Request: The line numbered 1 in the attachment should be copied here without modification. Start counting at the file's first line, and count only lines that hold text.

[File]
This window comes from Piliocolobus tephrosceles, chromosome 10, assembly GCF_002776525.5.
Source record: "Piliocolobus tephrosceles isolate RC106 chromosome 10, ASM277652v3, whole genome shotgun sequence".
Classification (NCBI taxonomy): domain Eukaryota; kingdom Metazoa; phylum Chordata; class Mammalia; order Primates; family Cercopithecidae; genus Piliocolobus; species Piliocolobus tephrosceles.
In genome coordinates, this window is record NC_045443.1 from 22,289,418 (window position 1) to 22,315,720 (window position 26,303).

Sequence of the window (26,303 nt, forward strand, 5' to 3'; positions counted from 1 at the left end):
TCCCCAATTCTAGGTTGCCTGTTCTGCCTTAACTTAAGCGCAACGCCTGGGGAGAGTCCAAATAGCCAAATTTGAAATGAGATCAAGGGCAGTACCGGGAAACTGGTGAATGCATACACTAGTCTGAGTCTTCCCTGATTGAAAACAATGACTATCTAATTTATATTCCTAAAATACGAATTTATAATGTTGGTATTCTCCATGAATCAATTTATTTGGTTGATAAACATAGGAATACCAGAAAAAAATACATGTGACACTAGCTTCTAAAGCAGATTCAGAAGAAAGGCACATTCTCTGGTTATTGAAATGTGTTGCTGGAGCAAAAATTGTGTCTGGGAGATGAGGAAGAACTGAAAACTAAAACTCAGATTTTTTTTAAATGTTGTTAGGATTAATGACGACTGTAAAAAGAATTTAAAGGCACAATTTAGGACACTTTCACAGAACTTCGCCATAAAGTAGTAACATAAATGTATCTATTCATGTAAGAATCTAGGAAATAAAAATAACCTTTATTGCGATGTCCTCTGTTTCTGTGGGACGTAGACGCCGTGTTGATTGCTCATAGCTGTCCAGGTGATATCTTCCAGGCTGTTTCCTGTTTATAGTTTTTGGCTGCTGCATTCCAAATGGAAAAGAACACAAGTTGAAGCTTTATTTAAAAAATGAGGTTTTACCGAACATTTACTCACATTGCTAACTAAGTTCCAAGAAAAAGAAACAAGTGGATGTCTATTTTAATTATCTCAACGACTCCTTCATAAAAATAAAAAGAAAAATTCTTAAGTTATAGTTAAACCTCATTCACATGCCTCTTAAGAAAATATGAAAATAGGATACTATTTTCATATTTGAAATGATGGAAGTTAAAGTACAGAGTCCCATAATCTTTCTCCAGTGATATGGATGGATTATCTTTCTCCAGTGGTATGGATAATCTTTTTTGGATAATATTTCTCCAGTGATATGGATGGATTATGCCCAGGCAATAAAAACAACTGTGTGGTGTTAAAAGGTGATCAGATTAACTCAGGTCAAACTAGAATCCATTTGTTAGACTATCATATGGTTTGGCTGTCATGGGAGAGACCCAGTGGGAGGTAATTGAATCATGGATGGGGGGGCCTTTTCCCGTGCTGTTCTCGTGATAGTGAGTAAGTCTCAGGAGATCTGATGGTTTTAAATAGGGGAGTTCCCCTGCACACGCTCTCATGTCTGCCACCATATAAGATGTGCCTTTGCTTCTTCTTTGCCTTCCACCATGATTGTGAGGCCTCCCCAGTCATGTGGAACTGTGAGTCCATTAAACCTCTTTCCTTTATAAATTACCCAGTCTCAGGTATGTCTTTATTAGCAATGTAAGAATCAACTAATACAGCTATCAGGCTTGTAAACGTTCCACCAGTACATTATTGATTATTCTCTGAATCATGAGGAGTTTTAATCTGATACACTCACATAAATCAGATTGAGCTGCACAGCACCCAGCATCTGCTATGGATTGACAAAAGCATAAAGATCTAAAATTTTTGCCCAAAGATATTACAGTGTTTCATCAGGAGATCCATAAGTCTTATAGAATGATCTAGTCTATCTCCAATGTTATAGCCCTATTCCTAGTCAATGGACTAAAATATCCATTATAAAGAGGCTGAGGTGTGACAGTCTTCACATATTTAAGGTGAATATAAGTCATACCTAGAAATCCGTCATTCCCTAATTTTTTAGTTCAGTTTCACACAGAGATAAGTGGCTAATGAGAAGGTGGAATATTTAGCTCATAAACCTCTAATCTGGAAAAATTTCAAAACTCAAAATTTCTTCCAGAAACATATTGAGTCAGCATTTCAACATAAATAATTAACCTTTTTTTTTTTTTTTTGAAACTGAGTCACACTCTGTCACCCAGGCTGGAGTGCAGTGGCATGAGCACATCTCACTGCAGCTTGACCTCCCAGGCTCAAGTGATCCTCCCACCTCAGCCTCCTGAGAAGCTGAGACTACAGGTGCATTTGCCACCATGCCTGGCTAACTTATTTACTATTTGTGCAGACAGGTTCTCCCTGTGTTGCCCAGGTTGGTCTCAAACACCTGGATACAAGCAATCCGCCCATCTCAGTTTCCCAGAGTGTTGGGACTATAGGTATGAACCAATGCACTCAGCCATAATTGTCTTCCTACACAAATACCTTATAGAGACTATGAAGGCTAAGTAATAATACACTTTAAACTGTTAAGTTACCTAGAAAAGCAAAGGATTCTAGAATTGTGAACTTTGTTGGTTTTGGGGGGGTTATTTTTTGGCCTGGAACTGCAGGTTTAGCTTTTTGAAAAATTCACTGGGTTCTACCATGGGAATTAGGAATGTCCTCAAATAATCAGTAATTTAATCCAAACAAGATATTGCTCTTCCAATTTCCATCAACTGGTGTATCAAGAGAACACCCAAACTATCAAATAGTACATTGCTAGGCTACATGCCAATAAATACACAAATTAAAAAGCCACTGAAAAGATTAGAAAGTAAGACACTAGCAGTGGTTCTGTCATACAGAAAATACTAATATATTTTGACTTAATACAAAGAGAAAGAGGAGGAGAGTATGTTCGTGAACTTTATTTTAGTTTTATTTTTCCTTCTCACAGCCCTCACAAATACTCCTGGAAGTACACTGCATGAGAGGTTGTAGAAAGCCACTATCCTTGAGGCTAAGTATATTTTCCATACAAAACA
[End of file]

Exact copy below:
This window comes from Piliocolobus tephrosceles, chromosome 10, assembly GCF_002776525.5.